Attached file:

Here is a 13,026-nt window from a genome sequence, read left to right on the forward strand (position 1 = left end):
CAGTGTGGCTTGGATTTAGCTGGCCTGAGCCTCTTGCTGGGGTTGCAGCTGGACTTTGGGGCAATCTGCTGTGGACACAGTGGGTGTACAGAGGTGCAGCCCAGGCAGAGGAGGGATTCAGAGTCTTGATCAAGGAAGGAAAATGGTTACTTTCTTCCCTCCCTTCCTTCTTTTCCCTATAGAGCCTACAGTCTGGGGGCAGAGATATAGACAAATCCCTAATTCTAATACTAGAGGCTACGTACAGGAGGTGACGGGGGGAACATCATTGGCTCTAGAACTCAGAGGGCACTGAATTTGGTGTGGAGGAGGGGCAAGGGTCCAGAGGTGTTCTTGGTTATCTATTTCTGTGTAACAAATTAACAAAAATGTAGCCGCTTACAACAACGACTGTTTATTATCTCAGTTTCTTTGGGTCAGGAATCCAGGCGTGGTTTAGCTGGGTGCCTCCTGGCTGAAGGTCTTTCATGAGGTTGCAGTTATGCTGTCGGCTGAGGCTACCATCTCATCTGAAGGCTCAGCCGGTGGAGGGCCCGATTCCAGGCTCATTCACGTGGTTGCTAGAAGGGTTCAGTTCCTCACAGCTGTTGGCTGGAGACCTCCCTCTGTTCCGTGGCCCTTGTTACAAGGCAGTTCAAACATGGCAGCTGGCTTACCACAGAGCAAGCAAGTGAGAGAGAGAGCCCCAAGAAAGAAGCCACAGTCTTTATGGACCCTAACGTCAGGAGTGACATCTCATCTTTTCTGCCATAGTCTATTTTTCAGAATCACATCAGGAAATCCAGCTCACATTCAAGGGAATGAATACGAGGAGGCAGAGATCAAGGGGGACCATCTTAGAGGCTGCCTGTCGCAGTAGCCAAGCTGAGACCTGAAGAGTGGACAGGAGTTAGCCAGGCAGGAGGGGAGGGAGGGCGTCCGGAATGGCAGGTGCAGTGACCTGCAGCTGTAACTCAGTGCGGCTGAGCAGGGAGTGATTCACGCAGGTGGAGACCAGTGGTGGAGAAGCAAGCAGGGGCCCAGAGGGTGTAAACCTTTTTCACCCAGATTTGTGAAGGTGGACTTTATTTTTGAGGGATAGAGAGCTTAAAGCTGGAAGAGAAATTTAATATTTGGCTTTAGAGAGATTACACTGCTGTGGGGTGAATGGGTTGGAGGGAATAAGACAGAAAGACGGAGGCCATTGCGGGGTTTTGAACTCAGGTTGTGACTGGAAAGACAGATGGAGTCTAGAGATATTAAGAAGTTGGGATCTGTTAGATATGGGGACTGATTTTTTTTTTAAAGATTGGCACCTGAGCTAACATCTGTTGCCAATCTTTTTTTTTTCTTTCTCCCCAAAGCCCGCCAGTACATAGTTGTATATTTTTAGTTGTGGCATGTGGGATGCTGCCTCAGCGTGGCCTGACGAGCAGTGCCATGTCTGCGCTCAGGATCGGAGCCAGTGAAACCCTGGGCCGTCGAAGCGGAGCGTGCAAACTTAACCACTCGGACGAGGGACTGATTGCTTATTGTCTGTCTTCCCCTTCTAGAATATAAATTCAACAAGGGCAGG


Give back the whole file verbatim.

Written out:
Here is a 13,026-nt window from a genome sequence, read left to right on the forward strand (position 1 = left end):
CAGTGTGGCTTGGATTTAGCTGGCCTGAGCCTCTTGCTGGGGTTGCAGCTGGACTTTGGGGCAATCTGCTGTGGACACAGTGGGTGTACAGAGGTGCAGCCCAGGCAGAGGAGGGATTCAGAGTCTTGATCAAGGAAGGAAAATGGTTACTTTCTTCCCTCCCTTCCTTCTTTTCCCTATAGAGCCTACAGTCTGGGGGCAGAGATATAGACAAATCCCTAATTCTAATACTAGAGGCTACGTACAGGAGGTGACGGGGGGAACATCATTGGCTCTAGAACTCAGAGGGCACTGAATTTGGTGTGGAGGAGGGGCAAGGGTCCAGAGGTGTTCTTGGTTATCTATTTCTGTGTAACAAATTAACAAAAATGTAGCCGCTTACAACAACGACTGTTTATTATCTCAGTTTCTTTGGGTCAGGAATCCAGGCGTGGTTTAGCTGGGTGCCTCCTGGCTGAAGGTCTTTCATGAGGTTGCAGTTATGCTGTCGGCTGAGGCTACCATCTCATCTGAAGGCTCAGCCGGTGGAGGGCCCGATTCCAGGCTCATTCACGTGGTTGCTAGAAGGGTTCAGTTCCTCACAGCTGTTGGCTGGAGACCTCCCTCTGTTCCGTGGCCCTTGTTACAAGGCAGTTCAAACATGGCAGCTGGCTTACCACAGAGCAAGCAAGTGAGAGAGAGAGCCCCAAGAAAGAAGCCACAGTCTTTATGGACCCTAACGTCAGGAGTGACATCTCATCTTTTCTGCCATAGTCTATTTTTCAGAATCACATCAGGAAATCCAGCTCACATTCAAGGGAATGAATACGAGGAGGCAGAGATCAAGGGGGACCATCTTAGAGGCTGCCTGTCGCAGTAGCCAAGCTGAGACCTGAAGAGTGGACAGGAGTTAGCCAGGCAGGAGGGGAGGGAGGGCGTCCGGAATGGCAGGTGCAGTGACCTGCAGCTGTAACTCAGTGCGGCTGAGCAGGGAGTGATTCACGCAGGTGGAGACCAGTGGTGGAGAAGCAAGCAGGGGCCCAGAGGGTGTAAACCTTTTTCACCCAGATTTGTGAAGGTGGACTTTATTTTTGAGGGATAGAGAGCTTAAAGCTGGAAGAGAAATTTAATATTTGGCTTTAGAGAGATTACACTGCTGTGGGGTGAATGGGTTGGAGGGAATAAGACAGAAAGACGGAGGCCATTGCGGGGTTTTGAACTCAGGTTGTGACTGGAAAGACAGATGGAGTCTAGAGATATTAAGAAGTTGGGATCTGTTAGATATGGGGACTGATTTTTTTTTTAAAGATTGGCACCTGAGCTAACATCTGTTGCCAATCTTTTTTTTTTCTTTCTCCCCAAAGCCCGCCAGTACATAGTTGTATATTTTTAGTTGTGGCATGTGGGATGCTGCCTCAGCGTGGCCTGACGAGCAGTGCCATGTCTGCGCTCAGGATCGGAGCCAGTGAAACCCTGGGCCGTCGAAGCGGAGCGTGCAAACTTAACCACTCGGACGAGGGACTGATTGCTTATTGTCTGTCTTCCCCTTCTAGAATATAAATTCAACAAGGGCAGG